s197g98 Somerton Park 25/10/98 Sunday 30
"the disciples ... sternly ordered them not to do it ..." Luke 18:15
The disciples have a long history of telling people what not to do, and what to do - what not to believe and what to believe ... I suppose the classic example of this is: "Stop it or you'll go blind!" - though my source (Morton Hunt in Australian Playboy March 1979 p152) says this actually originated in the advise of physicians of the 18th and 19th centuries.
We are told that "people were bringing even infants to Jesus that he might touch them ..." Clearly they were not just bringing infants, though it seems it was the infants to which the disciples particularly objected. And the thought came to my mind that the openness, goodness and generosity of Jesus were clearly self evident to all and sundry. Jesus did not have to run a publicity campaign. We have not one skerrick of evidence that Jesus ever said to anyone: "Please invite your family, friends and neighbours to this or that function." People came without being asked, cajoled or threatened. They brought even their children - a sure sign that they trusted Jesus, and knew him to be something of God.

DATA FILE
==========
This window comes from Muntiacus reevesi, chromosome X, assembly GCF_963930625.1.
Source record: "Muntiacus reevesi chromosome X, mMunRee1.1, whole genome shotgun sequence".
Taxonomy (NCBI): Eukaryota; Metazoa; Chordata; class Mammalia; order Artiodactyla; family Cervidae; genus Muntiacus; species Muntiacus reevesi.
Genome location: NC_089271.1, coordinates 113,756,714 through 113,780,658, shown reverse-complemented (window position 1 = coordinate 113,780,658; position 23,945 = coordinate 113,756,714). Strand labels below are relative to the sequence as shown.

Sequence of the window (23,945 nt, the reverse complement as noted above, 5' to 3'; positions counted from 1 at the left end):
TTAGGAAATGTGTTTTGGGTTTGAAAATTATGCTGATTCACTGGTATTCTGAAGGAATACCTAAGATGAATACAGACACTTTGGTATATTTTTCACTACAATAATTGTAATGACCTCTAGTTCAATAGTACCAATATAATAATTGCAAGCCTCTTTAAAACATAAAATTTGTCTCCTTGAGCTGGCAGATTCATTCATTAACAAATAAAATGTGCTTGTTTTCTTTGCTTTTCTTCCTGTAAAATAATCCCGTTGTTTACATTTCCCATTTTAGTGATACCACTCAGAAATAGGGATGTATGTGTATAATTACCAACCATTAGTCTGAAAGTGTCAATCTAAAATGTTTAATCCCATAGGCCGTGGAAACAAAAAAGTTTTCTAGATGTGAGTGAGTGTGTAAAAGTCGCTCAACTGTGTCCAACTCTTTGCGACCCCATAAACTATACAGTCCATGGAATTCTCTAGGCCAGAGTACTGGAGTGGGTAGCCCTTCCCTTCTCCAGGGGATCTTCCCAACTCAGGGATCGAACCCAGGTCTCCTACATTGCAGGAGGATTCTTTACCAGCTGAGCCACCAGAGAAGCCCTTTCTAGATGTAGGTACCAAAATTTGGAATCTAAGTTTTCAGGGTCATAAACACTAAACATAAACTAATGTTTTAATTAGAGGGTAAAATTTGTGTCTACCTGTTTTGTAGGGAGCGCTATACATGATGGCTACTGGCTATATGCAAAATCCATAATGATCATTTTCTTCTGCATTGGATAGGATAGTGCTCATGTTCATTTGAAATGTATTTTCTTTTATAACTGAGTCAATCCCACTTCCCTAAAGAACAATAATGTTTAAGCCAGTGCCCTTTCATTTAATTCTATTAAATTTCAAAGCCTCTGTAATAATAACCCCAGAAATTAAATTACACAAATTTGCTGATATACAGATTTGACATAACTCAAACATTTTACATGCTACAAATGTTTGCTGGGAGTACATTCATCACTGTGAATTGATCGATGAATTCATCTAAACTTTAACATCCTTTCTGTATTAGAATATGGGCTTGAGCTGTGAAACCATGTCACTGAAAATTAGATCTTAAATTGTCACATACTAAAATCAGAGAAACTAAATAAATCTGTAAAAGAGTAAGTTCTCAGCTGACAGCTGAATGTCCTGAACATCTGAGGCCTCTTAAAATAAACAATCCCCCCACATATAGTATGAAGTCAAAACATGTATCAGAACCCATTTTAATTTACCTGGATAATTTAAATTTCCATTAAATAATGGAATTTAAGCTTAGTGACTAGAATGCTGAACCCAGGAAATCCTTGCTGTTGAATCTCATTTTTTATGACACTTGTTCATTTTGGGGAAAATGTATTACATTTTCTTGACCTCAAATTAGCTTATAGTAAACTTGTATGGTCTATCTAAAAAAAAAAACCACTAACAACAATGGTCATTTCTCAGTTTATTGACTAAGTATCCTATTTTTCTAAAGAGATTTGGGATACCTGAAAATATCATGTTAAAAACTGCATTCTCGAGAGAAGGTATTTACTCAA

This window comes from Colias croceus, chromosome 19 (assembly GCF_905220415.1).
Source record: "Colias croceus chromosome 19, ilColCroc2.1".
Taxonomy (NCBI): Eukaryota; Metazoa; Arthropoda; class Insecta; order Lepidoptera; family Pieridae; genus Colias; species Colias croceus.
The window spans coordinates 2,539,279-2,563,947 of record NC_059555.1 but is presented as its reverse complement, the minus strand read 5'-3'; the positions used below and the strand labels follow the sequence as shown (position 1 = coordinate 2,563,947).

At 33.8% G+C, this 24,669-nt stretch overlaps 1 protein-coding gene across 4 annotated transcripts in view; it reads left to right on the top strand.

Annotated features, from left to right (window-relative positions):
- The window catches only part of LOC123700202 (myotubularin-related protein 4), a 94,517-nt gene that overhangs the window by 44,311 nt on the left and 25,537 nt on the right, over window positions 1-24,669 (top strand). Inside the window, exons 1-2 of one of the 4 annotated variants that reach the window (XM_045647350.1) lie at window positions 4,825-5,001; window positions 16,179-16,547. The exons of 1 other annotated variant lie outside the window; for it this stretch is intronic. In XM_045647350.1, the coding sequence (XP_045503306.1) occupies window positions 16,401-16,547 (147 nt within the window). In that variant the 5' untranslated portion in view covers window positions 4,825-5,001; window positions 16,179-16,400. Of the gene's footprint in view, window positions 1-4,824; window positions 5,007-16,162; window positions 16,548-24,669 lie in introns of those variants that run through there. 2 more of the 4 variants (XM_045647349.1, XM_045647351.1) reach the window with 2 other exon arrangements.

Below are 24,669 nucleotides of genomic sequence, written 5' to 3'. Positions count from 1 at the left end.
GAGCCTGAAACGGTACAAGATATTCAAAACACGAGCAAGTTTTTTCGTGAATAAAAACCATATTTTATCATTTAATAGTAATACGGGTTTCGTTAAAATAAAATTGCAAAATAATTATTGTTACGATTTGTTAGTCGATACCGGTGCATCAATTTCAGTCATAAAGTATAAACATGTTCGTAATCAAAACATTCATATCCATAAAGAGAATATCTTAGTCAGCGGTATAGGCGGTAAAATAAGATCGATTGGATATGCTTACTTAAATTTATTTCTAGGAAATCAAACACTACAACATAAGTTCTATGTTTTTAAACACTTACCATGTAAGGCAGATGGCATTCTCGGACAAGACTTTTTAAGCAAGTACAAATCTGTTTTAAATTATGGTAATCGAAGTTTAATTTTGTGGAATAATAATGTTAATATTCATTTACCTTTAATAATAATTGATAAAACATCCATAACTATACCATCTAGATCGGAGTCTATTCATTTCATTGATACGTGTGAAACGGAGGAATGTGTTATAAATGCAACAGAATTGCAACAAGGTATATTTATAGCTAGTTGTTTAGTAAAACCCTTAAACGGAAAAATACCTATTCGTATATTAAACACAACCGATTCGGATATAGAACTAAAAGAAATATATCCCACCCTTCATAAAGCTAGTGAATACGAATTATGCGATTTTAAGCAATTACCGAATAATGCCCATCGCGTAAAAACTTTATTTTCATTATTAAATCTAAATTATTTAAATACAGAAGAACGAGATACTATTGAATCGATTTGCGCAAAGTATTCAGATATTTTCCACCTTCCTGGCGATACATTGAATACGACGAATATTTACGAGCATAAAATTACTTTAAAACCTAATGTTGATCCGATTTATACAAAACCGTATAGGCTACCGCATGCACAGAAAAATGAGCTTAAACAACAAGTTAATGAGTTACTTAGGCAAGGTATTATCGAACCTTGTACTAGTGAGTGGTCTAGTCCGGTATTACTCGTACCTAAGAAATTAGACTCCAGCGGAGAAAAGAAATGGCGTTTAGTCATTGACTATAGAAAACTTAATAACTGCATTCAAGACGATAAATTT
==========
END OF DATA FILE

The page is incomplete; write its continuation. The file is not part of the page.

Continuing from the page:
Sometimes when I've read theological literature, I have got the impression that Jesus demanded acceptance - challenged people to make a decision for God or not. Certainly the person of Jesus did cause some people to turn away, just as many came to him. But that which caused people to turn away from him was that Jesus accepted others. The only discernible cause I can find that the religious authorities had for crucifying Jesus was that he accepted the hospitality of one and all, including those with no pretensions about being religious.
Jesus openness and acceptance of one and all was self evident, and unless we see that this is immediately followed by the incident of the ruler, and forms a backdrop to it, we will get the message of the ruler wrong.
But before we get to that, we have the saying of Jesus: "Truly I tell you, whoever does not receive the kingdom of God as a little child will never enter it." (Luke 18:17). We always think this means that unless we become accepting and guileless like children we will be lost. This may mean that we have to change our personality - not an especially easy thing to do, and a bit sad for those who have disagreeable personalities. But I point out that it can also mean that if we accept little children we are accepting the kingdom - a much more possible task. Jesus himself was accepting the kingdom as he accepted the children and blessed them. We accept the kingdom as we accept even little children.